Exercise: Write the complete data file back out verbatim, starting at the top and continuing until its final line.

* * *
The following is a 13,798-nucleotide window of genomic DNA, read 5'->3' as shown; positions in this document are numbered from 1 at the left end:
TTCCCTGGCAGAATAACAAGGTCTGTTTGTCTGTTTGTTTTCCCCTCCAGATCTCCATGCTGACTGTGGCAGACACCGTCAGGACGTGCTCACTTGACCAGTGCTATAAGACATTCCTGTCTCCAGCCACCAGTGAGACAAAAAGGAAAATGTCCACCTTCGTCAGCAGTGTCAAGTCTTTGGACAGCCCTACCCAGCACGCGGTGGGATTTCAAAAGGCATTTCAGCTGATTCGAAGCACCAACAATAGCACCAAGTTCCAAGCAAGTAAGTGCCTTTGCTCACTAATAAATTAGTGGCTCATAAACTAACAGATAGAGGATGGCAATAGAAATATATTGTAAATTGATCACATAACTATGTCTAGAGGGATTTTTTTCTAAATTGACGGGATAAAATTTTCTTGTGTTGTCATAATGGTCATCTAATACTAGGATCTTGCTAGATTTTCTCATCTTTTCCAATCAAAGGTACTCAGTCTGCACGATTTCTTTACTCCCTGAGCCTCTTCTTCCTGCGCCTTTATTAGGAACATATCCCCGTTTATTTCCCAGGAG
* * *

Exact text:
The following is a 13,798-nucleotide window of genomic DNA, read 5'->3' as shown; positions in this document are numbered from 1 at the left end:
TTCCCTGGCAGAATAACAAGGTCTGTTTGTCTGTTTGTTTTCCCCTCCAGATCTCCATGCTGACTGTGGCAGACACCGTCAGGACGTGCTCACTTGACCAGTGCTATAAGACATTCCTGTCTCCAGCCACCAGTGAGACAAAAAGGAAAATGTCCACCTTCGTCAGCAGTGTCAAGTCTTTGGACAGCCCTACCCAGCACGCGGTGGGATTTCAAAAGGCATTTCAGCTGATTCGAAGCACCAACAATAGCACCAAGTTCCAAGCAAGTAAGTGCCTTTGCTCACTAATAAATTAGTGGCTCATAAACTAACAGATAGAGGATGGCAATAGAAATATATTGTAAATTGATCACATAACTATGTCTAGAGGGATTTTTTTCTAAATTGACGGGATAAAATTTTCTTGTGTTGTCATAATGGTCATCTAATACTAGGATCTTGCTAGATTTTCTCATCTTTTCCAATCAAAGGTACTCAGTCTGCACGATTTCTTTACTCCCTGAGCCTCTTCTTCCTGCGCCTTTATTAGGAACATATCCCCGTTTATTTCCCAGGAG